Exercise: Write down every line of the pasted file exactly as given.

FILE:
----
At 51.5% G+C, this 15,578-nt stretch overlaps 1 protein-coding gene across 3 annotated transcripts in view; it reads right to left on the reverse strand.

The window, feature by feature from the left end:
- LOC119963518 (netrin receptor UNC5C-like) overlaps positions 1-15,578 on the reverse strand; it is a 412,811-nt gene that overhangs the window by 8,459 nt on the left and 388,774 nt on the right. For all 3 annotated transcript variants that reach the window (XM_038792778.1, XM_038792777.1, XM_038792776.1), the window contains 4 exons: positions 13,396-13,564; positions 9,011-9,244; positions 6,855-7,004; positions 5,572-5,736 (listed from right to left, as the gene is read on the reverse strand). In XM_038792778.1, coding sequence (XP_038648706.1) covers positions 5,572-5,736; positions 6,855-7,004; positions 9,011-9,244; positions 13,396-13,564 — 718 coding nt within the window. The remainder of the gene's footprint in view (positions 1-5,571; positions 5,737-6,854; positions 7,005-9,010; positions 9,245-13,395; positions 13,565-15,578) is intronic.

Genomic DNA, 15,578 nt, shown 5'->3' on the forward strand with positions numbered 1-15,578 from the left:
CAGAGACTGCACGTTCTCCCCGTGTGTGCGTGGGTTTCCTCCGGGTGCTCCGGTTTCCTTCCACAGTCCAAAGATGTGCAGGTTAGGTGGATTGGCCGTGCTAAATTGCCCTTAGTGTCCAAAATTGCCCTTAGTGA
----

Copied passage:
At 51.5% G+C, this 15,578-nt stretch overlaps 1 protein-coding gene across 3 annotated transcripts in view; it reads right to left on the reverse strand.

The window, feature by feature from the left end:
- LOC119963518 (netrin receptor UNC5C-like) overlaps positions 1-15,578 on the reverse strand; it is a 412,811-nt gene that overhangs the window by 8,459 nt on the left and 388,774 nt on the right. For all 3 annotated transcript variants that reach the window (XM_038792778.1, XM_038792777.1, XM_038792776.1), the window contains 4 exons: positions 13,396-13,564; positions 9,011-9,244; positions 6,855-7,004; positions 5,572-5,736 (listed from right to left, as the gene is read on the reverse strand). In XM_038792778.1, coding sequence (XP_038648706.1) covers positions 5,572-5,736; positions 6,855-7,004; positions 9,011-9,244; positions 13,396-13,564 — 718 coding nt within the window. The remainder of the gene's footprint in view (positions 1-5,571; positions 5,737-6,854; positions 7,005-9,010; positions 9,245-13,395; positions 13,565-15,578) is intronic.

Genomic DNA, 15,578 nt, shown 5'->3' on the forward strand with positions numbered 1-15,578 from the left:
CAGAGACTGCACGTTCTCCCCGTGTGTGCGTGGGTTTCCTCCGGGTGCTCCGGTTTCCTTCCACAGTCCAAAGATGTGCAGGTTAGGTGGATTGGCCGTGCTAAATTGCCCTTAGTGTCCAAAATTGCCCTTAGTGA